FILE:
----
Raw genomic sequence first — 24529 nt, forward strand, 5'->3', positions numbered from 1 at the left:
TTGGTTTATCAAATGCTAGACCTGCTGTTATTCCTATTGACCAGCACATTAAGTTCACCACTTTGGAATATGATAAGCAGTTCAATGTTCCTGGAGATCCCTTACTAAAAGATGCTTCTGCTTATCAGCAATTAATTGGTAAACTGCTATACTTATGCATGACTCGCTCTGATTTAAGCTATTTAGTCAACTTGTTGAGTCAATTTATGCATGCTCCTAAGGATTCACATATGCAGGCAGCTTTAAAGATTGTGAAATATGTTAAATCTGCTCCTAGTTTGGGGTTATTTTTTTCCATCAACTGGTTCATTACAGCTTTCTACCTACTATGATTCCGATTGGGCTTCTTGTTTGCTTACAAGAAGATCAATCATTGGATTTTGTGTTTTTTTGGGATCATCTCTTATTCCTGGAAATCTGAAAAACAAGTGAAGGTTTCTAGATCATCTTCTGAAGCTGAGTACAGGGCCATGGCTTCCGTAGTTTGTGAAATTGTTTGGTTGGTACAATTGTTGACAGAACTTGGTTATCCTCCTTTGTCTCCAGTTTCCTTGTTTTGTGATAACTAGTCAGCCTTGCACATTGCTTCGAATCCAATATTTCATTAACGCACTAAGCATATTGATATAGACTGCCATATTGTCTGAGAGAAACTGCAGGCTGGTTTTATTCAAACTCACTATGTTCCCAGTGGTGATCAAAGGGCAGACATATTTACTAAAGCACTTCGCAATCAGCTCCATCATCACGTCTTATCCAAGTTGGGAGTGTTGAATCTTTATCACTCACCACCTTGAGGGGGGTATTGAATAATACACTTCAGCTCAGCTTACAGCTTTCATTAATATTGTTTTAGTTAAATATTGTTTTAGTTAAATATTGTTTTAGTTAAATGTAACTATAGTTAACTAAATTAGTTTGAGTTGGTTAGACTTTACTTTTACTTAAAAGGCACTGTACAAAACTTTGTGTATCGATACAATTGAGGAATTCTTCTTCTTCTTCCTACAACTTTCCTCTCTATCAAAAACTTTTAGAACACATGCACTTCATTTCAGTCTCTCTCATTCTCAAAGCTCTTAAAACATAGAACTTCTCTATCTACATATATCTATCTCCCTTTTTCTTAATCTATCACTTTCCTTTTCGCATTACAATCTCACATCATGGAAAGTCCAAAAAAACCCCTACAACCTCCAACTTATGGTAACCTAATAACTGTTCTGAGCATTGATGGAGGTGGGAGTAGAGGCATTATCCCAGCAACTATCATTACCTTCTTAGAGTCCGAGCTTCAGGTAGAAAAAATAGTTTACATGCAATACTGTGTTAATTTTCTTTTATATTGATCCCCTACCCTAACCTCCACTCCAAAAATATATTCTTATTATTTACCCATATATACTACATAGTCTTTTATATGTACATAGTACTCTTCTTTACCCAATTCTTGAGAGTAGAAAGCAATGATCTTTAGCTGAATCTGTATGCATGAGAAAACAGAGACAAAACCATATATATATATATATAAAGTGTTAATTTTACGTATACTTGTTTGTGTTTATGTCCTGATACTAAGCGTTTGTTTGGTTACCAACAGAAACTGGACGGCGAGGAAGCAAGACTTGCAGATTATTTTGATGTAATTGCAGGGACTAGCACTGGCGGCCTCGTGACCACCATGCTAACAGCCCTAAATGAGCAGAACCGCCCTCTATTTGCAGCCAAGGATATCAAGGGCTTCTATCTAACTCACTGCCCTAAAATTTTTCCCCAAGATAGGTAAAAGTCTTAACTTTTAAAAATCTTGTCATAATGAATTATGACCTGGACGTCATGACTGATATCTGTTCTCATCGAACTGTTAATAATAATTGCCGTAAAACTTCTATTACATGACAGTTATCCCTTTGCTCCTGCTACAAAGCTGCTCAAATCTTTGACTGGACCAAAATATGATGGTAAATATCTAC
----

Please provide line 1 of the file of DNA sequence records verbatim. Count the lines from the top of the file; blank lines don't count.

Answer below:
Raw genomic sequence first — 24529 nt, forward strand, 5'->3', positions numbered from 1 at the left: